Saturday, August 20, 2011

Liberated and Habitual Restraint



Over at Kloncke, Katie has an excellent post that manages to link Buddhist teachings, economic critique, dieting, police brutality, and the Planet of the Apes movies together. How did that just happen?

Anyway, one of the issues brought up is the notion of restraint, which is frequently viewed as a positive skill amongst Buddhists, and many other spiritual folks for that matter. Katie attempts - successfully in my opinion - to complicate the narrative around restraint in her post, offering examples that point out the following:

Sometimes, the concept of “restraint” is just another way of saying “Stay In Your Place.” Knowing one’s place is a matter of ‘respectability,’ which does not always foster dignity, and may in fact undermine it.


This brings up all sorts of examples for me. Here's a list for you:

1. The way that white folks often cite the anger and frustration of people of color as being "Un-Buddhist" or "not spiritual."

2. Restraining sexual expression due mostly to the guilt and shame that's continually reproduced in our society - and many others for that matter.

3. The little lies and obfuscations people use to avoid telling someone truths that might hurt in the short term, but actually could benefit them in the long term.

4. Adults withholding child-like expressions of joy, fun, and enjoyment out of a sense that "it's not proper" for adults to act like that.

5. Employees holding back ideas that might benefit the organization out of "protocol," fear of the leadership, or a belief that they aren't "good enough" have something to offer beyond their job description.

I actually think it might be helpful to consider restraint in two categories:
liberated restraint and habitual restraint.

Habitual restraint is the act of giving up, not doing, or not keeping on thinking about that's coming from a conditioned place. It might be a really good idea, like not letting your anger at someone drive you to kill them. Or it might be something that's much more debatable, like not telling your boss that his casual flirting is upsetting you. However, the way I see it, "habitual restraint" is mostly about external authority pressing inward, and you responding to it, often in a habitual way. Your mother told you a thousand times not to cuss as a child, and after getting smacked or yelled at a few times for copying your loud-mouthed father, you now resist the impulse to swear.

But does that kind of restraint lead to liberation?

Liberated restraint is the act of giving up, not doing, or not keeping on thinking about that's coming from you organically. It may be that after years or decades of more habitual restraint around something, you realize something that internalizes the action as being part of living an enlightened life. Or it might just be that you realize that the habitual patterns of restraint themselves are the roadblocks. In either case, whatever it is that is called restraint here isn't primarily driven by external pressures. It might look, for example, that you choose not to steal out of a fear of getting arrested. However, if it's liberated restraint, the act of not stealing just flows forth because you know there's no need to.

So, what do you make of all of this? Do you have any other examples you'd add to the list Katie and I have made so far?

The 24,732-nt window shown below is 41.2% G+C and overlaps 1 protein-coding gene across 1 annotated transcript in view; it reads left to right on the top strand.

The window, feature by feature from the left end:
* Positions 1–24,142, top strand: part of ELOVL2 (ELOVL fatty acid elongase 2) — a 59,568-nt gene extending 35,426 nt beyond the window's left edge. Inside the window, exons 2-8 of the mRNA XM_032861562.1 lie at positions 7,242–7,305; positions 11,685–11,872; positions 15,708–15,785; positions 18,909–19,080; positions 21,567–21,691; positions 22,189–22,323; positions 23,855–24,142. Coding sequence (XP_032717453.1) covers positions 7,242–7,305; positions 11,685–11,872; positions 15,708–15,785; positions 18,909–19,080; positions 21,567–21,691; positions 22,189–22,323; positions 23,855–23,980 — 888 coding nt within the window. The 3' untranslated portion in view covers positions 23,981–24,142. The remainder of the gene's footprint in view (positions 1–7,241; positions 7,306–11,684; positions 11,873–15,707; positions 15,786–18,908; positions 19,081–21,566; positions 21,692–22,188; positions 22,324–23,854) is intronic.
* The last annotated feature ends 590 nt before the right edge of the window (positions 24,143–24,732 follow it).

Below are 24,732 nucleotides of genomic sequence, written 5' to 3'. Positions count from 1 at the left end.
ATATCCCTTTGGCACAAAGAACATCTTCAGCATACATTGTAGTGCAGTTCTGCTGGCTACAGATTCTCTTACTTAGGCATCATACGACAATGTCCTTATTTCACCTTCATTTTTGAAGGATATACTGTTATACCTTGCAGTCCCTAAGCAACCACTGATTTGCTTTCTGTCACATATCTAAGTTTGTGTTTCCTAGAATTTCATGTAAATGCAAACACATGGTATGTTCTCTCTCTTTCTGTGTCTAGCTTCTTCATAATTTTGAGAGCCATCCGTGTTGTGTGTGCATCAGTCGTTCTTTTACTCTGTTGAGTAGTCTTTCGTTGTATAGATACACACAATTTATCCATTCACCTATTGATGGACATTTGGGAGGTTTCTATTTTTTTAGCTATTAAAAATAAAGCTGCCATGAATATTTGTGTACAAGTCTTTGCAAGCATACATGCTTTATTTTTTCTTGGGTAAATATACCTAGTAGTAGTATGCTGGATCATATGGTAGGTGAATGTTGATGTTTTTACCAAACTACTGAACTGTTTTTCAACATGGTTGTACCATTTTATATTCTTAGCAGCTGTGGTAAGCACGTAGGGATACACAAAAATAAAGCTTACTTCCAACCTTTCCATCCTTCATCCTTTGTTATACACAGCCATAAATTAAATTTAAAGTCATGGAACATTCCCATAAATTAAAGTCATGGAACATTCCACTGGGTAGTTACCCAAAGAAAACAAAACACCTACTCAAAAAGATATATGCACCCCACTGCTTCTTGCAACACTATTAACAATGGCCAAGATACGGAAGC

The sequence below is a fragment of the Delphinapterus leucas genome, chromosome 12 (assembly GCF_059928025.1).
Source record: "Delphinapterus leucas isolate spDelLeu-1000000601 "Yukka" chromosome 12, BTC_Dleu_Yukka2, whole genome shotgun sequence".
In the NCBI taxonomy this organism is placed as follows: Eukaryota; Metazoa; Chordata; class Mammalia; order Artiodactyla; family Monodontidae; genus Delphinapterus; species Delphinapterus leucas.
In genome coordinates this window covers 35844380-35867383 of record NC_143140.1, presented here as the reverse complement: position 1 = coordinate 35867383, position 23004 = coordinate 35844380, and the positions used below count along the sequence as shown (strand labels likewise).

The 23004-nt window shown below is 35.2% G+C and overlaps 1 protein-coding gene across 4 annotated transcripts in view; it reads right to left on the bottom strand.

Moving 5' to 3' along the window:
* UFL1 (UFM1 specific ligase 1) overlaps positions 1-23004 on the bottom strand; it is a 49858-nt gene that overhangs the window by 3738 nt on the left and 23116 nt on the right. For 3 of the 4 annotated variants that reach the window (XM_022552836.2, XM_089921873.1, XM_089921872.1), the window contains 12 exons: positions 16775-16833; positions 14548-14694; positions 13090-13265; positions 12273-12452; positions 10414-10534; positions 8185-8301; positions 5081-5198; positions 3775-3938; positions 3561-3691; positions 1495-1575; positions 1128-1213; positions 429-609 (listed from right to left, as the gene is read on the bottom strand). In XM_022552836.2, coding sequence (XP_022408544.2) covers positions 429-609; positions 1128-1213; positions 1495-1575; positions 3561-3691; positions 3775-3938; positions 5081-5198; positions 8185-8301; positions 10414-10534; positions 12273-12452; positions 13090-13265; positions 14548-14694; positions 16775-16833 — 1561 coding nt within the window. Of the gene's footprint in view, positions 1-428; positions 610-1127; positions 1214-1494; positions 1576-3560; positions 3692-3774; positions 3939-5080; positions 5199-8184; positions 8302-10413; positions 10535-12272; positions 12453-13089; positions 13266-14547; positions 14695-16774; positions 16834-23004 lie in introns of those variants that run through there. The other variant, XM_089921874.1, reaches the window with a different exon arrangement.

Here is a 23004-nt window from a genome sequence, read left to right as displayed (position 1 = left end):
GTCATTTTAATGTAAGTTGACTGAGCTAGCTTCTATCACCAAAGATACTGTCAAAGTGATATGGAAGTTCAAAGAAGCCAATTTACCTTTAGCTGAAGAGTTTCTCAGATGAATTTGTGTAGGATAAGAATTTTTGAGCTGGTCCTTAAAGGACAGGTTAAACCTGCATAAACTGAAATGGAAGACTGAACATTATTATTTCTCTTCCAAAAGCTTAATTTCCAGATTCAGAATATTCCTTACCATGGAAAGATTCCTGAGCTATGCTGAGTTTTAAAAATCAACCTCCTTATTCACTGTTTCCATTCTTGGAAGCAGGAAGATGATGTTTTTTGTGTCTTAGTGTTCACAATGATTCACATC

8 comments:

Ben said...
This comment has been removed by the author.
Ben said...

woops!
That's rad!
An example of liberated restraint: "withholding" insight in a sangha/class/group discussion because you've already said lots and you want to allow others a chance to speak. Another: a member of a "central" group (central as in not marginal--White, male, hetero, etc.) not taking up the amount of "space" they usually do, as part of an effort to examine their privileges? The second one is more debatable as I see it, I suppose it would depend on your upaya in a particular setting.
Not eating meat is seen by many as an act of restraint, in which case I would have to say it's a liberated restraint!

kgrey said...

Prior to liberation - the 10,000 things vie for attention.

Judging/debating which among the 10,00 things are more or less "enlightened" (aka perceived as "better"), or whether "restraint" is of this or that nature (aka "preferred by you"), is not particularly "Buddhist" and only serves to turn the Dharma Wheel.

Work with what arises, sure. I'm not suggesting withdrawal/inaction or a detached/uncaring attitude. Do what you do based on your situation. Just that, without claiming any of it is any more liberated/enlightened than any thing else - until you're in a position to directly realize the impossibility/error in this.

I'm pointing to a deep irony, to the trap itself, inherent in such judgmental thinking (regardless of any personal notions of good/bad/whatever being suggested by anyone).

Work on your own "liberation". Then see how the Bodhisattva gig really plays out, if any of this "restraint" is still such a concern, if any actions are seen as "enlightened" at all...

My apologies for not commenting within the topic, and for intruding on your "Buddhist" discussion. Enjoy.

Nathan said...

K Grey - your comment seems quite certain that you "have the truth" and I and the rest interested do not. Perhaps you are totally correct, but I see no opening in what you say for a discussion, so I'm not going to engage it.

Ben,

It's interesting about restraint within a sangha discussion. I've noticed a few things with that in my own experience. Definitely, there have been times when it just clicked that I've said enough and it's time to be silent. Other times, however, I've held back because what I had to say seemed "half-baked" at best, and not really adding to the discussion.

"a member of a "central" group (central as in not marginal--White, male, hetero, etc.) not taking up the amount of "space" they usually do, as part of an effort to examine their privileges?" This one is really important to keep in mind, I believe. But you're right that how it actually plays out is going to depend on the situation.

One of the questions I seem to keep coming back to is how do you balance deep listening with expressing what a given situation is calling for? Someone that led a workshop at my zen center once said "3/4 listening to 1/4 talking and action." I liked that, and have tried to aim in that direction when I remember to.